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Last Updated: Saturday, 14 October 2006, 07:12 GMT 08:12 UK
US test 'confirms' N Korea claim
Satellite photo of the suspected test site (image: GeoEye)
There has been no independent confirmation of the test
Preliminary results of scientific tests appear to confirm that North Korea did carry out a nuclear test last Monday as it claimed, US officials have said.

But they stressed that more tests were needed to reach a conclusion.

A vote on sanctions is expected later in the day at the UN Security Council but Russia and China are still querying the US-drafted resolution.

Ban Ki-moon, who will be the new UN secretary-general, called for a "clear and strong" resolution to be adopted.

Mr Ban was formally elected by the UN General Assembly on Friday to replace Kofi Annan at the end of the year.

Throughout the week there has been uncertainty about whether North Korea carried out a nuclear test, tried to but failed, or merely made a false claim, the BBC's Nick Miles reports from Washington.

The apparent confirmation that Pyongyang did carry out a nuclear test could make the passing of the UN resolution more likely, our correspondent says.

Fizzle theory

US scientists found that there were traces of radioactive gas in the air near the site of last Monday's alleged nuclear test.

White House officials cautioned that this result alone did not confirm a successful test but it could mean that a nuclear test had been attempted.

One official quoted by the Associated Press said the results could indicate a "nuclear fizzle", rather than a full test.

Bans sale of tanks, helicopters and missiles, as well as nuclear and missile technology
Allows inspection of ships going to or from N Korea
Bans sale of luxury goods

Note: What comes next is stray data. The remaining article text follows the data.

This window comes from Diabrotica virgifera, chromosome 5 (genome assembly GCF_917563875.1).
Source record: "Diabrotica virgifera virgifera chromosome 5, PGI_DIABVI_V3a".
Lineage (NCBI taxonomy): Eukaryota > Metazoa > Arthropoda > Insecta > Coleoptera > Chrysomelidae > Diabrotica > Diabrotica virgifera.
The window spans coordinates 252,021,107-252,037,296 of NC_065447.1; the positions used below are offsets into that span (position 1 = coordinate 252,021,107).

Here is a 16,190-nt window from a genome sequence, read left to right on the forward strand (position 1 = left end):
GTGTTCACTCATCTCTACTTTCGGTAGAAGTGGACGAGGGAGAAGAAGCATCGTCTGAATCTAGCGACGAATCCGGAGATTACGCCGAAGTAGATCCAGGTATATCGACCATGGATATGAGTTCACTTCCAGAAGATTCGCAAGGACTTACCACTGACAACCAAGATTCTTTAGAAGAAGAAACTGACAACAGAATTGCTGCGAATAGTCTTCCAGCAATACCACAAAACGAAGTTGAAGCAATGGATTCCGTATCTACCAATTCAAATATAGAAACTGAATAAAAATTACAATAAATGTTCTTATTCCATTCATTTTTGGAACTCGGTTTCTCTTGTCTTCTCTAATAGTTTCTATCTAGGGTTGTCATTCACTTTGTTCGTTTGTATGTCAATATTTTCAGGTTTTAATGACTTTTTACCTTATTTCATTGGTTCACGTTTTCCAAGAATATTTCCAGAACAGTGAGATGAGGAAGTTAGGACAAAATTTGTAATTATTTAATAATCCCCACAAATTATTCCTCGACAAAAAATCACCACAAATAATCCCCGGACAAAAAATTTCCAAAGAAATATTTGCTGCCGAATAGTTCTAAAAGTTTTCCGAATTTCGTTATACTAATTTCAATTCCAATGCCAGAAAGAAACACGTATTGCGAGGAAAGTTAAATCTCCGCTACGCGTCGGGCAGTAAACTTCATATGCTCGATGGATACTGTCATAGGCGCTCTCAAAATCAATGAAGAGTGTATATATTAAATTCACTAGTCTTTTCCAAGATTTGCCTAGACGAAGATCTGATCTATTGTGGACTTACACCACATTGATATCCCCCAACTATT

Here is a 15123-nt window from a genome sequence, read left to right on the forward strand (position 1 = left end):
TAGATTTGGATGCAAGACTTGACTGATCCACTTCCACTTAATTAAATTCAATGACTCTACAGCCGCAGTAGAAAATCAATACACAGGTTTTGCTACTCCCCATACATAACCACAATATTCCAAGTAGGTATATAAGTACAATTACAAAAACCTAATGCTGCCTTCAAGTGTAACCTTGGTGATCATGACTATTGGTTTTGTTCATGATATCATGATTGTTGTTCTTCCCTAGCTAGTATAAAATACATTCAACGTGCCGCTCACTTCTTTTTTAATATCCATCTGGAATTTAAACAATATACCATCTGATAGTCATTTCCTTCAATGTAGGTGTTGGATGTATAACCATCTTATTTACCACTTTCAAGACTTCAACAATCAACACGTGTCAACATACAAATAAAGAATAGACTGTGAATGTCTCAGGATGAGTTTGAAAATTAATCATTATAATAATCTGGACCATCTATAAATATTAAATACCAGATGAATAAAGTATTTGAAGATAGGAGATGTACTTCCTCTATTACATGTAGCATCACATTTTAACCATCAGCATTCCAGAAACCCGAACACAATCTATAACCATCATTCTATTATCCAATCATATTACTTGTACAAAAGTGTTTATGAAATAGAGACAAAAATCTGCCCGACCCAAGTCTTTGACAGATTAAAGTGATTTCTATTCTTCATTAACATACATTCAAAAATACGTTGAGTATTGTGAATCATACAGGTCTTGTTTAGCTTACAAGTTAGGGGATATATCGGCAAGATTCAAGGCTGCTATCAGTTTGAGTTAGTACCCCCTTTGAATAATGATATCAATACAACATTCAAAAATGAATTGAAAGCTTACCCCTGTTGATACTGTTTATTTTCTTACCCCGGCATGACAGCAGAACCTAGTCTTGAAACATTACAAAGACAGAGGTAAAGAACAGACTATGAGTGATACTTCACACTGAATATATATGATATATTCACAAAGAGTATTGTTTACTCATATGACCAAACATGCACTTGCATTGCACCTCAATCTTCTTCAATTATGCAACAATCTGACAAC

Bans travel by those working on weapons and missile programmes
Any further action needs new UN resolution

The agency also quoted an unnamed official as saying the sample had been collected above Qunggye, near the area of the claimed nuclear test.

Both South Korean and Chinese scientists said earlier they had detected no evidence of radioactivity in air, soil and rainwater tests.

The US has revised a draft resolution to remove the threat of imminent military action in an effort to allay Chinese and Russian concerns.

The US envoy to the UN, John Bolton, said he expected the vote to be held on Saturday but it depended on Russia and China's stance.

But Russian Foreign Minister Sergei Lavrov said the current draft still had "elements that should be discussed and clarified".

The US draft retains a controversial provision allowing nations to inspect cargo moving in and out of North Korea in pursuit of non-conventional weapons.

Clouds gather

It urges Pyongyang to implement a September 2005 agreement in which it pledged to give up its nuclear programme in exchange for aid and security guarantees.

A Russian envoy who has just visited North Korea said he urged the Pyongyang authorities to return to six-nation disarmament talks.

Alexander Alexeyev said his meetings were "useful" but did not say how the North Koreans had responded to his appeal, the Associated Press reported.

New Japanese sanctions against North Korea have already come into force.

Believed to have 'handful' of nuclear weapons
But not thought to have any small enough to put in a missile
Could try dropping from plane, though world watching closely

The measures include trade and travel bans, barring North Korean ships from Japan's ports, and freezing imports and visits by North Korean officials.

South Korean President Roh Moo-hyun has held talks in Beijing with his Chinese counterpart, Hu Jintao.

A top South Korean official said the two men did not discuss the details of the draft resolution but agreed in general principle to support UN action.

Mr Roh is facing increasing pressure at home to reverse his so-called "sunshine policy" of engagement with the North.

As many as 3,000 protesters gathered outside Seoul city hall to demand the government cut off aid and investment.

Why China is hesitant about the draft resolution

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